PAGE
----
It should hardly be necessary to point out that in Reformed churches infant baptism is not optional, but mandatory, and that those who make it optional literally forsake their Reformed basis. According to our Baptism Form, covenant parents acknowledge “that although our children are conceived and born in sin, and therefore are subject to all miseries, yea, to condemnation itself; yet that they are sanctified in Christ, and therefore, as members of his Church oughtto be baptized.” (italics added) The 74th Answer of our Heidelberg Catechism states the same mandate: “Yes: for since they, as well as the adult, are included in the covenant and church of God; and since redemption from sin by the blood of Christ, and the Holy Ghost, the author of faith, is promised to them no less than to the adult; they must therefore by baptism, as a sign of the covenant, be also admitted into the Christian church; and be distinguished from the children of unbelievers as was done in the old covenant or testament by circumcision, instead of which baptism is instituted in the new covenant.” The Netherlands Confession of Faith, Article 34, teaches the same: “. . . therefore we detest the error of the Anabaptists, who are not content with the one only baptism they have once received, and moreover condemn the baptism of the infants of believers, whom we believe ought to be baptized and sealed with the sign of the covenant, as the children in Israel formerly were circumcised, upon the same promises which are made unto our children. And indeed Christ shed his blood no less for the washing of the children of the faithful, then for adult persons; and therefore they oughtto receive the sign and sacrament of that which Christ hath done for them. . . .” (italics added in both quotations from our confessions)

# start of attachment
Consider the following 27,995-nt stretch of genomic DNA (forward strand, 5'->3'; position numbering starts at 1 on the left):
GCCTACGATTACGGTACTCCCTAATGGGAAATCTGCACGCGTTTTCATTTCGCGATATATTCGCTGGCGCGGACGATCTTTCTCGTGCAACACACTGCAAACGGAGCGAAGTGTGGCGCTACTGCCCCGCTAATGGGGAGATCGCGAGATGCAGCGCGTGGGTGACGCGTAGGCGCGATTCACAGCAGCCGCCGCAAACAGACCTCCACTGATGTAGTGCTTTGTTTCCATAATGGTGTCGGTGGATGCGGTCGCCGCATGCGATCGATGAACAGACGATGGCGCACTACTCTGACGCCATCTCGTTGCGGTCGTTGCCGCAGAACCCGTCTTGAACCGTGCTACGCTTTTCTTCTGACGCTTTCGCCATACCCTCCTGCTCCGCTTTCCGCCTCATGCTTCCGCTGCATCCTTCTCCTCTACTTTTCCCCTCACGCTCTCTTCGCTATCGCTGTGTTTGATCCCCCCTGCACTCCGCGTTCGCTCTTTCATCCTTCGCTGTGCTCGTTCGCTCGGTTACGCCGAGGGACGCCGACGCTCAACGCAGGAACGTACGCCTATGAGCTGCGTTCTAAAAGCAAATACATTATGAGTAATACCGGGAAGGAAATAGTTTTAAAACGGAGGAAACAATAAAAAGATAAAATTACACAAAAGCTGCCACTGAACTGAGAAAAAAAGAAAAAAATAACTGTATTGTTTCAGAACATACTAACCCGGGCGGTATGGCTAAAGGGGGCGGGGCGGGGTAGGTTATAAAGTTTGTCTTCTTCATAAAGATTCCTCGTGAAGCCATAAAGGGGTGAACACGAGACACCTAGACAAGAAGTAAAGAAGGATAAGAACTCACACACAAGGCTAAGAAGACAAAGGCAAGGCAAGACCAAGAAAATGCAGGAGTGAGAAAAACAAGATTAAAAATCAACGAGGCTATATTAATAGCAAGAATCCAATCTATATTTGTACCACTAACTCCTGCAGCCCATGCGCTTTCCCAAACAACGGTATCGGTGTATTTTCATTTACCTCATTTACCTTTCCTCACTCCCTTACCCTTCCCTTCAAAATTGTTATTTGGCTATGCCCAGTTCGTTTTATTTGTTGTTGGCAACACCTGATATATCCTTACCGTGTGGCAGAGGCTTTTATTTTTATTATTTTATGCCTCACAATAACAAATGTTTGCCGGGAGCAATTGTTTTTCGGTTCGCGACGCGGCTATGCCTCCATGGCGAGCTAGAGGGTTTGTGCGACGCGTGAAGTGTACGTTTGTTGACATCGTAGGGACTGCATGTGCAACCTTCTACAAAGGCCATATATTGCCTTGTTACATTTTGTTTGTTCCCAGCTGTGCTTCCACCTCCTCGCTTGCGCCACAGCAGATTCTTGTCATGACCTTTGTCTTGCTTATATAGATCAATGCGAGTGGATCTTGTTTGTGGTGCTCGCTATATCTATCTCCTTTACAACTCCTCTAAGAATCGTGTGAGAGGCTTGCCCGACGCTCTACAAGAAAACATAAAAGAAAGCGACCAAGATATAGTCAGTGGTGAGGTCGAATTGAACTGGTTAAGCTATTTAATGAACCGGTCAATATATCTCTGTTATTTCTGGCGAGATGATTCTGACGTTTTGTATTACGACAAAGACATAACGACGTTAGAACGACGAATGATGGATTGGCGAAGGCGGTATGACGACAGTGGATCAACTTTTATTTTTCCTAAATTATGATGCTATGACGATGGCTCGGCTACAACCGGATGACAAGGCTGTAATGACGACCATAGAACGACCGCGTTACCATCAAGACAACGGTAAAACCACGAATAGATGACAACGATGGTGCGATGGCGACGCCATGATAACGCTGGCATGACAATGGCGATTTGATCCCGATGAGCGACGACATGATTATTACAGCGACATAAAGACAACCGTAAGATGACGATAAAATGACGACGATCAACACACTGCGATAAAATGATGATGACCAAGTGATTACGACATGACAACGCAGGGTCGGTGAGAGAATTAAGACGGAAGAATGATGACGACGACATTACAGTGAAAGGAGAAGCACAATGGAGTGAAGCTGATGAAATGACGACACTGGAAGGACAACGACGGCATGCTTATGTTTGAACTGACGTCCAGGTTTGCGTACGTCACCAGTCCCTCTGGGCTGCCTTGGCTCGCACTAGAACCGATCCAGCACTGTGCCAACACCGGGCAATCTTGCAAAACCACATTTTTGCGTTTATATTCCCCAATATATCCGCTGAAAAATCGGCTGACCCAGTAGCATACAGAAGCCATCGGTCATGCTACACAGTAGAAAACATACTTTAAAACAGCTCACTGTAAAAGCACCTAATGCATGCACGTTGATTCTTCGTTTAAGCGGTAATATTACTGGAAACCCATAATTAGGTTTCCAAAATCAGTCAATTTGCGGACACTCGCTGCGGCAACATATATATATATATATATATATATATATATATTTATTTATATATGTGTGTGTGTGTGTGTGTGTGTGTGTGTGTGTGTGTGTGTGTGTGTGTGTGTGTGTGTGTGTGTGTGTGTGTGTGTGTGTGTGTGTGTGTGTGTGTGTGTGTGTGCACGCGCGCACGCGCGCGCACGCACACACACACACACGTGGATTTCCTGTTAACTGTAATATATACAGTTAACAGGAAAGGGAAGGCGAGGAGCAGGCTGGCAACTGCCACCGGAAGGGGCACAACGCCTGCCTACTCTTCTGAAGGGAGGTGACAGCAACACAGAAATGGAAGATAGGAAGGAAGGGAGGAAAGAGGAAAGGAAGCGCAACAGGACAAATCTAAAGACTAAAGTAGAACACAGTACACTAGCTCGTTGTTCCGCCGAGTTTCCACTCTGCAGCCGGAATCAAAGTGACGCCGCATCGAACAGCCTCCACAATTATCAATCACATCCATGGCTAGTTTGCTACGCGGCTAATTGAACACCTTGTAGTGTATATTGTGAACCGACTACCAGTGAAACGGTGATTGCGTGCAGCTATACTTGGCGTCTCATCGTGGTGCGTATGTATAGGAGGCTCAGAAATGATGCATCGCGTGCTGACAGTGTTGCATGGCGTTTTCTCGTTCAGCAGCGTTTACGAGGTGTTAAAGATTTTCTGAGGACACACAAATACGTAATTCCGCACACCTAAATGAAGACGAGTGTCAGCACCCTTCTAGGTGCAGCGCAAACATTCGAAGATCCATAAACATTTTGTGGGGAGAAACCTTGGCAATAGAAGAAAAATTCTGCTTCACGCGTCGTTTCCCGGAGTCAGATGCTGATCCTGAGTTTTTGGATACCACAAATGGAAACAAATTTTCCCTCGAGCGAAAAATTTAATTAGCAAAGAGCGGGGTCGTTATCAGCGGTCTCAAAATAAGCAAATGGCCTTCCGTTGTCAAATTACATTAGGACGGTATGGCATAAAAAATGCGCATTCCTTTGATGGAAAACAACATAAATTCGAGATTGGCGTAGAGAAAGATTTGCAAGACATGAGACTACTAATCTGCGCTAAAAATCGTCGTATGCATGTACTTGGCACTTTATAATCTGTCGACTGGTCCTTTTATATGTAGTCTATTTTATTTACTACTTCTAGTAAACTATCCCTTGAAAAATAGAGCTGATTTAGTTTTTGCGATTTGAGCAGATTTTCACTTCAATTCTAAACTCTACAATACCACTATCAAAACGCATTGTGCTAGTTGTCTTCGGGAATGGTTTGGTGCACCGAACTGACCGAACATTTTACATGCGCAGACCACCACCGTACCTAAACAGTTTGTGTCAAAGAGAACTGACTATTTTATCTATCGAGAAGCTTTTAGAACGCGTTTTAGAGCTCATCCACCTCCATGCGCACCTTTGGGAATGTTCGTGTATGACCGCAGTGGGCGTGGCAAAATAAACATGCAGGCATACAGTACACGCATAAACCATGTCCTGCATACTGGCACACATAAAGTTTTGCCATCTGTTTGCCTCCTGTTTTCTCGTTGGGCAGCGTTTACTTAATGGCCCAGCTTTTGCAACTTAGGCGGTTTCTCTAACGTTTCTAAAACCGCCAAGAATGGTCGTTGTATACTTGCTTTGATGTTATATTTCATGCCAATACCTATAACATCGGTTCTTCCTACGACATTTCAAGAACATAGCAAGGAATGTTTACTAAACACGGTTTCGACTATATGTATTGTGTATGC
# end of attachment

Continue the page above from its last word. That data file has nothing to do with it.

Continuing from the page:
Plainly, therefore, and in the literal sense of the word, this is a departure from our Reformed basis.
And it is not a minor departure!
For implied in this denial of infant baptism in the abandonment of what has always been recognized — along with the truth of God’s sovereign grace — as one of the chief characteristics of the Reformed faith: the truth of God’s eternal covenant of grace.